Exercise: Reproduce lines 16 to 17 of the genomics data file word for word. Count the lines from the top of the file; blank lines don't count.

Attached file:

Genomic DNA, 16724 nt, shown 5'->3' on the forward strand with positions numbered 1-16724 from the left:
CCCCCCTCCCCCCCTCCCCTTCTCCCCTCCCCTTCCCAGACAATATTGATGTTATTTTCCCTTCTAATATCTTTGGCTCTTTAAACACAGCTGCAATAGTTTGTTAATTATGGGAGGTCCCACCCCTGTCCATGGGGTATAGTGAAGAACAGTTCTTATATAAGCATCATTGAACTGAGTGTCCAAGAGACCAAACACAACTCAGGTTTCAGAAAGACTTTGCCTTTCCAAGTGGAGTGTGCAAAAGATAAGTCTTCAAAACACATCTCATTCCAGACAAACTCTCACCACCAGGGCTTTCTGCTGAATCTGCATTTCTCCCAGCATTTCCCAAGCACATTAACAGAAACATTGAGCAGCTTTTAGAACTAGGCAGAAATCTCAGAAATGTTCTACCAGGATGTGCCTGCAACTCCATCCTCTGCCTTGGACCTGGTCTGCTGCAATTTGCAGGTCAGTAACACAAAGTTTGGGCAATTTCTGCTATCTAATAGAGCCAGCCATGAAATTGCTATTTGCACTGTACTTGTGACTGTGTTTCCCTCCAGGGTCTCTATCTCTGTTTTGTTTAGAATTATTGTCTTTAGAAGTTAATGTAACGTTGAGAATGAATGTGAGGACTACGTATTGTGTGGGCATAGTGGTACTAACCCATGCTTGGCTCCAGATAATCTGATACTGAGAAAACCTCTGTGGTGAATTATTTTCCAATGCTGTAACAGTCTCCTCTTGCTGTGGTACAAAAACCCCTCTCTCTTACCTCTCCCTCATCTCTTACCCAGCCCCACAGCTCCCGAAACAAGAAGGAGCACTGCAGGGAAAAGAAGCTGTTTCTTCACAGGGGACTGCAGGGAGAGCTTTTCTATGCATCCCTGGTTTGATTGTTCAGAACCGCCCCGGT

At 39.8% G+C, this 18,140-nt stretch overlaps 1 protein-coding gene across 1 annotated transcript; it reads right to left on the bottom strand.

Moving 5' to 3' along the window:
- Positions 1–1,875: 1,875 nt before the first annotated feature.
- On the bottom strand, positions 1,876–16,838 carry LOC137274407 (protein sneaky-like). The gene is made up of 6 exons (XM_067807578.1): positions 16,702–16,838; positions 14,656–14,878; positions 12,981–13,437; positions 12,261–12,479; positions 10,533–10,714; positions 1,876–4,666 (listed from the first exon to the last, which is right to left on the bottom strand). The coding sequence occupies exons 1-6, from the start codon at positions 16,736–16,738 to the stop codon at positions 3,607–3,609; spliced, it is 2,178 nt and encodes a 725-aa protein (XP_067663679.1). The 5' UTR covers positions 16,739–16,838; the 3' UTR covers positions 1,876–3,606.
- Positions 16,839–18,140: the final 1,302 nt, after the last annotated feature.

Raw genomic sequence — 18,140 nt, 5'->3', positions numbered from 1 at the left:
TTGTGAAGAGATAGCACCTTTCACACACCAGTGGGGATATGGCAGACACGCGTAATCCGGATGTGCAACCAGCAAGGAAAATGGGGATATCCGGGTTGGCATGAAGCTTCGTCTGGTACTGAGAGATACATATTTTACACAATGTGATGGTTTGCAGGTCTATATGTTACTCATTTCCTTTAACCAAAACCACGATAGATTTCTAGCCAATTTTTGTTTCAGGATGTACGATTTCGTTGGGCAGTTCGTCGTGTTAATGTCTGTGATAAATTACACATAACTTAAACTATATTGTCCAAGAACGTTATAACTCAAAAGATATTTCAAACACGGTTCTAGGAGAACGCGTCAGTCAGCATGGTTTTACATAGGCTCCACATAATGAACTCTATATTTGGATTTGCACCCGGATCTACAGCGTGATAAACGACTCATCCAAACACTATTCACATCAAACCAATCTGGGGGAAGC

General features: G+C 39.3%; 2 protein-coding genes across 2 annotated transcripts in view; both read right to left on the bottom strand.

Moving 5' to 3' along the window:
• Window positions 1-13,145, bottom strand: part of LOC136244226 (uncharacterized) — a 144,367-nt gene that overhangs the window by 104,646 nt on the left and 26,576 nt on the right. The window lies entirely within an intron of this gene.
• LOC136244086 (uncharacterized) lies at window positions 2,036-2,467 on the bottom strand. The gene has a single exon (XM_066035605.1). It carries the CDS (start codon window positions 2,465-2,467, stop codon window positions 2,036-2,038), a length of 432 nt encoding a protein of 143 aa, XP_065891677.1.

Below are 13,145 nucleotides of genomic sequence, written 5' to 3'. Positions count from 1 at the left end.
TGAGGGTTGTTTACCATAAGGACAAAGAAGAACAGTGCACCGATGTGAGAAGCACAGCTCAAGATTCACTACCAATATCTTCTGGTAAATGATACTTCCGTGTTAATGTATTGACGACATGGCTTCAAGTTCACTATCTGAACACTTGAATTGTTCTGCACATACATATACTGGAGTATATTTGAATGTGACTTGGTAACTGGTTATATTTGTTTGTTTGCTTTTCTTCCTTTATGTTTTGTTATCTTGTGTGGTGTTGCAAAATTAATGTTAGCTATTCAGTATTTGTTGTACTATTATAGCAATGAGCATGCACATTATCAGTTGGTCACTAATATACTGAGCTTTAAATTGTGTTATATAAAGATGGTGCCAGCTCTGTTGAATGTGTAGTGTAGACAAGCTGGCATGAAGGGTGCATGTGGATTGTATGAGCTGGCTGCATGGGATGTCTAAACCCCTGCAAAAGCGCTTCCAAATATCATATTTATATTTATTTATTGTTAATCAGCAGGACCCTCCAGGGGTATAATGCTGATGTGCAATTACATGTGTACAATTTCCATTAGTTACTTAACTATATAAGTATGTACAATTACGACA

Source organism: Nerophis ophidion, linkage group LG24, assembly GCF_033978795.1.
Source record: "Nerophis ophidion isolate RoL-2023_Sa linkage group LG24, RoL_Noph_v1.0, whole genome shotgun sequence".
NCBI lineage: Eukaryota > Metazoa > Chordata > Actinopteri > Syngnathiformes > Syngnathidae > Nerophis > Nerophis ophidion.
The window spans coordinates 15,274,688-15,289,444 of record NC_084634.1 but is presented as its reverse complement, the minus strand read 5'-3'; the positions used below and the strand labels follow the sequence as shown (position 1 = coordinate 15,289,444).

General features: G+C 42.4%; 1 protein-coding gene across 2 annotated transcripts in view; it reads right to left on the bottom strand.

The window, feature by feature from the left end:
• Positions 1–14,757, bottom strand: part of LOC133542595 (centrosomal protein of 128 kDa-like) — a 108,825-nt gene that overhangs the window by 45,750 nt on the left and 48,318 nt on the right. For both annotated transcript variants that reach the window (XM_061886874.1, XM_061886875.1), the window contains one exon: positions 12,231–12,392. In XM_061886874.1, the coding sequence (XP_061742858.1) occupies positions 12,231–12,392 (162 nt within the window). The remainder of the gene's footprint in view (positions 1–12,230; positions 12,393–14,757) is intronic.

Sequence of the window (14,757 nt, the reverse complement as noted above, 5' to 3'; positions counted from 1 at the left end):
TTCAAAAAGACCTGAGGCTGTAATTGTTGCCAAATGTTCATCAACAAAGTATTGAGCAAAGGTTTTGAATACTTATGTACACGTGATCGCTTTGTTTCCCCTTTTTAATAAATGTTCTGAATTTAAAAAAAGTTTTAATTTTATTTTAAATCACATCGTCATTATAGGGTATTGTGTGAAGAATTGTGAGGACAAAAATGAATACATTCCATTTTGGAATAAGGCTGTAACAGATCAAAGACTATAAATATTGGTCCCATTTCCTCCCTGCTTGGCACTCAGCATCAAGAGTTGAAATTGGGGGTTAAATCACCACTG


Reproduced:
Source organism: Nerophis ophidion, linkage group LG24, assembly GCF_033978795.1.
Source record: "Nerophis ophidion isolate RoL-2023_Sa linkage group LG24, RoL_Noph_v1.0, whole genome shotgun sequence".